The results published in our Cell report, in collaboration with David Brown's group at Ambion, showed for the first time that miRNAs could regulate cellular oncogene mRNAs. We showed initially in C. elegans and subsequently in human cells that let-7 regulates the RAS oncogenes through complementary sites in their RNAs' 3' UTRs. In C. elegans, we showed genetically that loss of RAS suppressed let-7 [4] mutant phenotypes in the skin and vulval stem cells. The RAS 3' UTR contained multiple let-7-complementary sites and restricted reporter gene expression in a let-7-dependent manner. We found that miR-84, a let-7 family member, was largely absent in the primitive primary vulval precursor cell at the time that RAS specified the primary vulval fate in that cell, and that miR-84 overproduction suppressed the multivulva phenotype of activating RAS mutations. Remarkably, the 3' UTRs of the 3 human RAS genes [HRAS (v-Ha-ras Harvey rat sarcoma viral oncogene homolog), KRAS (v-Ki-ras2 Kirsten rat sarcoma viral oncogene homolog), and NRAS (neuroblastoma RAS viral (v-ras) oncogene homolog)] contained multiple let-7--complementary sites, allowing let-7 to regulate RAS expression. We also showed that let-7 was produced at low concentrations in lung tumor samples relative to those of normal lung tissue from the same patient, whereas the concentration of RAS protein was significantly higher in lung tumors. These results provided a likely mechanism for let-7 to function as a tumor suppressor in cancer via negative regulation of RAS oncogenes.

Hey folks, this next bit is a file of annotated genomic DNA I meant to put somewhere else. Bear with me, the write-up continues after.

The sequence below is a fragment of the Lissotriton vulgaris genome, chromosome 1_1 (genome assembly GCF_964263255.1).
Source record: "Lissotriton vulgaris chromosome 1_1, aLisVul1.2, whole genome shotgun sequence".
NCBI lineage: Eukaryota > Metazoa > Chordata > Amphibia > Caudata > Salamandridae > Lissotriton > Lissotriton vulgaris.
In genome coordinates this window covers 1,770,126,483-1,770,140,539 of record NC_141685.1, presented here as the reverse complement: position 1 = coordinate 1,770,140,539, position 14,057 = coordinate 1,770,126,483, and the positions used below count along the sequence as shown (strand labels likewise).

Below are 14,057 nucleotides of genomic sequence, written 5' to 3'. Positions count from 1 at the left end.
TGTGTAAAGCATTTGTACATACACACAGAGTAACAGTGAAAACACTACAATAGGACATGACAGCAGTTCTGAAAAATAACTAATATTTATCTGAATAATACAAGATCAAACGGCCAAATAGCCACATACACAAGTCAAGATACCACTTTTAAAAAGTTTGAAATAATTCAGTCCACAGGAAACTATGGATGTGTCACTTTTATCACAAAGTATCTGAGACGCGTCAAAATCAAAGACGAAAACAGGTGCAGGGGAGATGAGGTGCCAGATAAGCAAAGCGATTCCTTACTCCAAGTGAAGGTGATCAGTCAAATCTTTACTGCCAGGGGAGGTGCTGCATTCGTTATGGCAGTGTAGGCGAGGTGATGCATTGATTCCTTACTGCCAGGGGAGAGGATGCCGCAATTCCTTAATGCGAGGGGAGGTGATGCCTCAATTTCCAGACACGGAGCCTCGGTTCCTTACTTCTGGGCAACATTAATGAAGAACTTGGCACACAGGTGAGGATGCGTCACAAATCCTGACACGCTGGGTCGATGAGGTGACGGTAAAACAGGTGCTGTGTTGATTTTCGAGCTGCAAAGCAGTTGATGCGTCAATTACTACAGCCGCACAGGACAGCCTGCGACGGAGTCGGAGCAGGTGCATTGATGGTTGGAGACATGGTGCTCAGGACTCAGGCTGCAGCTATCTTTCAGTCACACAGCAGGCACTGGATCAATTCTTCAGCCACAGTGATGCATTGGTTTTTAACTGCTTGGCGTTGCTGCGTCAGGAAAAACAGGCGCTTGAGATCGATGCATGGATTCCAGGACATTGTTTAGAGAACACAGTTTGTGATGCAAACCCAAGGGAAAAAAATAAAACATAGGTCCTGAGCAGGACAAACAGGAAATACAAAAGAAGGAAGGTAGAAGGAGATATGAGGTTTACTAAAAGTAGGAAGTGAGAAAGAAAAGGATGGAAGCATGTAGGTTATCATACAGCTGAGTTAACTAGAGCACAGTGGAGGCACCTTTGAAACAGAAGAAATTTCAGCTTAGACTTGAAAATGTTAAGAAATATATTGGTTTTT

Subsequent work revealed that let-7 regulates a number of other oncogenes, including CCND2 (cyclin D2), CDK6 (cyclin-dependent kinase 6), CDC25 [cell division cycle 25 homolog C (S. pombe)], and MYC [v-myc myelocytomatosis viral oncogene homolog (avian)], and the gene encoding let-7 is expressed at low levels in multiple different cancers, such as breast cancers and in breast cancer stem cells. Its misexpression patterns have also been shown to act as biomarkers of cancer outcome.